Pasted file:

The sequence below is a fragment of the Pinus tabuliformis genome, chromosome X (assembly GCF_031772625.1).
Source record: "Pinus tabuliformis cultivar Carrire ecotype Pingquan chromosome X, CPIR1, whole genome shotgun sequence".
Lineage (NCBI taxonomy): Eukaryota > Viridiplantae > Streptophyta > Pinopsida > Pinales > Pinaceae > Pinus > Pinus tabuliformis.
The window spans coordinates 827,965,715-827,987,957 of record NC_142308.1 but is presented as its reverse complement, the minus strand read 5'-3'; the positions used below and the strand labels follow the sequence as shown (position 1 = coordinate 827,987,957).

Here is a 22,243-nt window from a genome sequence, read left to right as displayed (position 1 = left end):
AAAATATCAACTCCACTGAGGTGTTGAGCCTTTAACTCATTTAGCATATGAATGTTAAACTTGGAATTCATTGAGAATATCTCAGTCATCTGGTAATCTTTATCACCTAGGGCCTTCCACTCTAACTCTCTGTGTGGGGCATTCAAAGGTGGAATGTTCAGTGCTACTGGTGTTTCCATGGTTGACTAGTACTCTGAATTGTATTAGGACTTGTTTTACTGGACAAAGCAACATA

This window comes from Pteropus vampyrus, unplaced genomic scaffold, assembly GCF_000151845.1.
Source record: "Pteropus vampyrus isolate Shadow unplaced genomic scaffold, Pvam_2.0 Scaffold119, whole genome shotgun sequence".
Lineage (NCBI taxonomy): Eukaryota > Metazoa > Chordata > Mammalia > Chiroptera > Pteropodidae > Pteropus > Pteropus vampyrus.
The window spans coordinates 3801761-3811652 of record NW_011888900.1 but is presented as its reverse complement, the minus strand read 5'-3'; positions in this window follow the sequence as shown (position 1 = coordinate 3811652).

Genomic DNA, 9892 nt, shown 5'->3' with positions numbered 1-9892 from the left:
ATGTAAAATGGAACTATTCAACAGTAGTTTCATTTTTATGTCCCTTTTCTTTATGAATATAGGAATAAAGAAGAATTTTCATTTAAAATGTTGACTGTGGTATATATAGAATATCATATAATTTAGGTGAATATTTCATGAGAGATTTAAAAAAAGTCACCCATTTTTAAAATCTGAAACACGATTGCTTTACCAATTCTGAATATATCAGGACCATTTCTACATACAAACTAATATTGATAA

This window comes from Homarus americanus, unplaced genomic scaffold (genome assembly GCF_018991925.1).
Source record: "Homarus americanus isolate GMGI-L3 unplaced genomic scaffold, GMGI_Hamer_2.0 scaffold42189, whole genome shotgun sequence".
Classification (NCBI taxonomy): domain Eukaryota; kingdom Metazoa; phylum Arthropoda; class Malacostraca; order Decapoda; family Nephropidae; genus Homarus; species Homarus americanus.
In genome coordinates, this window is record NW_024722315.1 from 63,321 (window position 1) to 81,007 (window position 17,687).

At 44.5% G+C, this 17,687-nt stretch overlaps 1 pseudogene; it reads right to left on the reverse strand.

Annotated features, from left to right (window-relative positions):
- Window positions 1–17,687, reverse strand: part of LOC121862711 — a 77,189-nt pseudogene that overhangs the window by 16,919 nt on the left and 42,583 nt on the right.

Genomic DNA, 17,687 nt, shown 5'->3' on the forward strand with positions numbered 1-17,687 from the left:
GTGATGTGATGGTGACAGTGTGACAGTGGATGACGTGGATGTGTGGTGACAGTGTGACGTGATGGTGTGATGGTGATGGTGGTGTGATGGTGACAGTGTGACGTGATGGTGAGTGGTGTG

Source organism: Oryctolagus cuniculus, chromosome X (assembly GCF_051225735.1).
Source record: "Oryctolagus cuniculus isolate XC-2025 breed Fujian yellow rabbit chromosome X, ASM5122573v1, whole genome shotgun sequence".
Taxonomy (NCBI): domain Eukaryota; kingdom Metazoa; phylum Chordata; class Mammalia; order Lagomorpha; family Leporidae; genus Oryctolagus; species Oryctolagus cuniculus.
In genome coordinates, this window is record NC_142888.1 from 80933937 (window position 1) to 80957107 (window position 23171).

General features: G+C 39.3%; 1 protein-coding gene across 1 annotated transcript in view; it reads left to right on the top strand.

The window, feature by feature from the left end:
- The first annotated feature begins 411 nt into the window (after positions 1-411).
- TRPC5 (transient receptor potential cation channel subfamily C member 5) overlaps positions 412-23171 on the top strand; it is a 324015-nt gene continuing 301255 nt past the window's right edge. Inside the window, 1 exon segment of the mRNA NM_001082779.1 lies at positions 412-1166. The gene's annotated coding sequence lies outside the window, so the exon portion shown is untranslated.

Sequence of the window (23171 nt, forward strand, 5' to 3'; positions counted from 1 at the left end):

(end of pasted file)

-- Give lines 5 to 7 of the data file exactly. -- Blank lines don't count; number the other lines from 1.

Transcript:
Here is a 22,243-nt window from a genome sequence, read left to right as displayed (position 1 = left end):
AAAATATCAACTCCACTGAGGTGTTGAGCCTTTAACTCATTTAGCATATGAATGTTAAACTTGGAATTCATTGAGAATATCTCAGTCATCTGGTAATCTTTATCACCTAGGGCCTTCCACTCTAACTCTCTGTGTGGGGCATTCAAAGGTGGAATGTTCAGTGCTACTGGTGTTTCCATGGTTGACTAGTACTCTGAATTGTATTAGGACTTGTTTTACTGGACAAAGCAACATA

This window comes from Pteropus vampyrus, unplaced genomic scaffold, assembly GCF_000151845.1.